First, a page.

The Help by Kathryn Stockett was easily one of my favourite reads of the year. It was light but heavy, exciting but sad. It seemed to contain every characteristic and finished with a satisfactory but realistic ending.
The novel predominantly explores issues of race and sex, but of the most fundamental themes that stuck with me was motherhood. Whilst Minny (one of the Helps) lost her son, her drive to nurture and bring good to the young children she cares for was what I took away from the novel.
Mae Mobley is a white child, raised in a white household, with a mother who ensures Minny has her own toilet to prevent any diseases from being transmitted. Working with a child, Minny is working with a blank slate. She has the chance to break the societal ideas that Mae Mobley is being taught at school and by her mother.
Mae does not see a problem with using Minny’s toilet, it is just a toilet. Mae does not see why Minny’s skin colour should mean she should be treated any differently. So when Mae is caught by her father playing a game in favour of equality, taught to her by Minny, she blames it on her teacher. Why? Because motherhood is one of the most influential things to a young child.
It made me realise what I want to be like if I were a mother, different from my own. But, it also made me question if a mother could ever provide what Minny did to Mae? I question whether a mother could ever be as kind to their child as another woman could? Can a mother be harsher, stricter than any other, and is this restricting in some ways?
Perhaps I am biased by my childhood. Perhaps mothers can provide a just and fruitful education for a child. From love to hate, and sexism to racism. But, I just cannot see it happening. A mother is too similar to their baby girl. They carry some of their chromosomes, they were raised in their lifestyle. They can learn nothing new from their mother, only what the mother already knows. Nothing can be progressive about that.
It seems that whilst also having a mother, a child needs another woman in their life. For Mae that was Minny. Mae was looking at a future where abolishing segregation seemed possible, and with Minny in her life, she could navigate this easier. Her mother could not provide this. She could not understand a world without segregation. She could not even share a toilet with Minny!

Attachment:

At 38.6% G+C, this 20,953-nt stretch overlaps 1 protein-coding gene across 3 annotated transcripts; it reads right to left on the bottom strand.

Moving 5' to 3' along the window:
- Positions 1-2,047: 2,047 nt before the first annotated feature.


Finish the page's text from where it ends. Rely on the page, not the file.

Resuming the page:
What this novel made me realise, other than reinforce that I don’t want children, was how important it is to have an array of women in a young girls life. From school friends to teachers and babysitters. Any different perspective on being female posits a multitude of different views the child can choose from.
And beyond developing an appreciation for women, the child will be exposed to other different views. Maybe living in an atheist household, they meet a Muslim, a Buddhist, a Christian. Or they’ll meet someone from Kenya, Thailand or Russia. Or they’ll experience a different political household. They are not confined to one view and will find it easier to find their own.
Skeeter, one of the more liberal character in the novel represents this. Stepping outside of her family home: “I realised I actually had a choice in what I believe”.
This seems one of the only ways for a child to develop a progressive view. A mother cannot nurture and shield her child until they reach adulthood. By letting them free to explore the world (within limit) they are exposed to so many different individuals, none who share any of the same views. And as a consequence, they flourish into a unique individual. Not a carbon copy of their mother.
But we should not blame our mothers. They are only doing what they think is natural. They want to protect and cherish us, before reality burns and beats us. Before we are worn by work, or poisoned by toxic ideology. It seems like child will always be in a love-hate relationship with their mother.